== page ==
49ers

49ers Mailbag: Should Nick Bosa, Deebo Samuel contracts be concern?

49ers Mailbag: Should Nick Bosa, Deebo Samuel contracts be concern?

Beginning on Monday, the 49ers can begin offense vs. defense drills in practices on their Santa Clara practice field as Phase III of their offseason program kicks off.

This portion of the offseason program is important because it gives the coaching staff and personnel department an opportunity to assess the talent on the team and evaluate whether there are available players who might be able to add upgrades.

We solicited questions from our followers on Facebook and, once again, we have a full 49ers Mailbag of solid topics:

What’s the status on Bosa’s and Samuel’s contracts? (Daniel Hernandez)
Neither player has signed his mandatory four-year contract. The dollar amounts are already set under the NFL’s collective bargaining agreement.

Bosa’s four-year contract will be worth $33.55 million, while Deebo Samuel’s deal will be four years, $7.7 million. There is no issue with players who have yet to sign at this point. They can participate in all team-related activities before the opening of training camp in late-July.

Bosa and Samuel are both represented by CAA Football. That’s the same agency that represents Mike McGlinchey and Solomon Thomas, the 49ers’ past two first-round draft picks. McGlinchey was signed a week before camp, and Thomas joined his teammates in the middle of the first practice of training camp in 2017.

Because the money amounts are already set, the only true haggling points are the potential for offset language and how the signing bonus money will be paid (lump sum or over time).

Since the new CBA went into effect in 2011, I have generally granted myself the luxury of not spending much energy on the signings of draft picks. Again, I won’t spend a whole lot of time on it, until I return from vacation a day or two before training camp.

Do you think Bosa will have an immediate impact, or will it take him a year or two to get used to the speed of the NFL game? (Chris Munson)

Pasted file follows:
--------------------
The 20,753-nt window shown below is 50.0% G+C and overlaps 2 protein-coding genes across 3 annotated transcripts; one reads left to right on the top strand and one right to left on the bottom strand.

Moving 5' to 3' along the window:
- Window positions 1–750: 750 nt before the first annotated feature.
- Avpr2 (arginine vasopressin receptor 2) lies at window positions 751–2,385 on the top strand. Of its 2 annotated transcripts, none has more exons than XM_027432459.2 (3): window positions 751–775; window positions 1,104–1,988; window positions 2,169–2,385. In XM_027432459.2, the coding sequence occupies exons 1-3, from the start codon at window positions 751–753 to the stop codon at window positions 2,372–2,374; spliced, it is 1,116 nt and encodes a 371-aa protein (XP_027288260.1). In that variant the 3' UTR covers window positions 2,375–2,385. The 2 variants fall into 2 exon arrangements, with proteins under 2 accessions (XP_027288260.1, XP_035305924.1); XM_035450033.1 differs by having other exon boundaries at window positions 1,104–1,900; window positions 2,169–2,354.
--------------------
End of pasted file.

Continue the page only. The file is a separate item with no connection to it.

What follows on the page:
My belief is that outside pass rusher is a position that allows for a rookie to come in and make an immediate impact. You either have it or you don’t. And I believe Bosa’s next-level technique and attention to detail give him an opportunity to excel from the first snap of his first game. (Great to see you this week, and tell everyone back in the land of jumbo shrimp, "Hi," for me.)

If Dee Ford or Bosa goes down, what’s the plan? (LoEs Carlos)
Ronald Blair, who was one of the team’s primary outside pass-rushers in nickel situations, is now a rotational player. So he would be the next in line. There will be a role for him, regardless. The team will be looking for a fourth outside pass rusher to emerge in competition.

Do you think, the 49ers should sign another safety like Tre Boston or Eric Berry? Is the position safe with Ward, Tartt, Harris and Colbert? (Frank Höhle)
Will we be making any more additions to the secondary? (Gil Hernandez)
Any veteran who signs at this point is likely to sign a one-year contract. If the 49ers saw any defensive back on the market that they considered a sure starter among the group they already have, they would have offered that player a multi-year contract some time ago.

I believe the 49ers viewed Jimmie Ward as their top target among the available safeties and they gave him a one-year, prove-it contract. They did the same with cornerback Jason Verrett. Ward will compete against Adrian Colbert at free safety, while Verrett will go against Ahkello Witherspoon and Tarvarius Moore.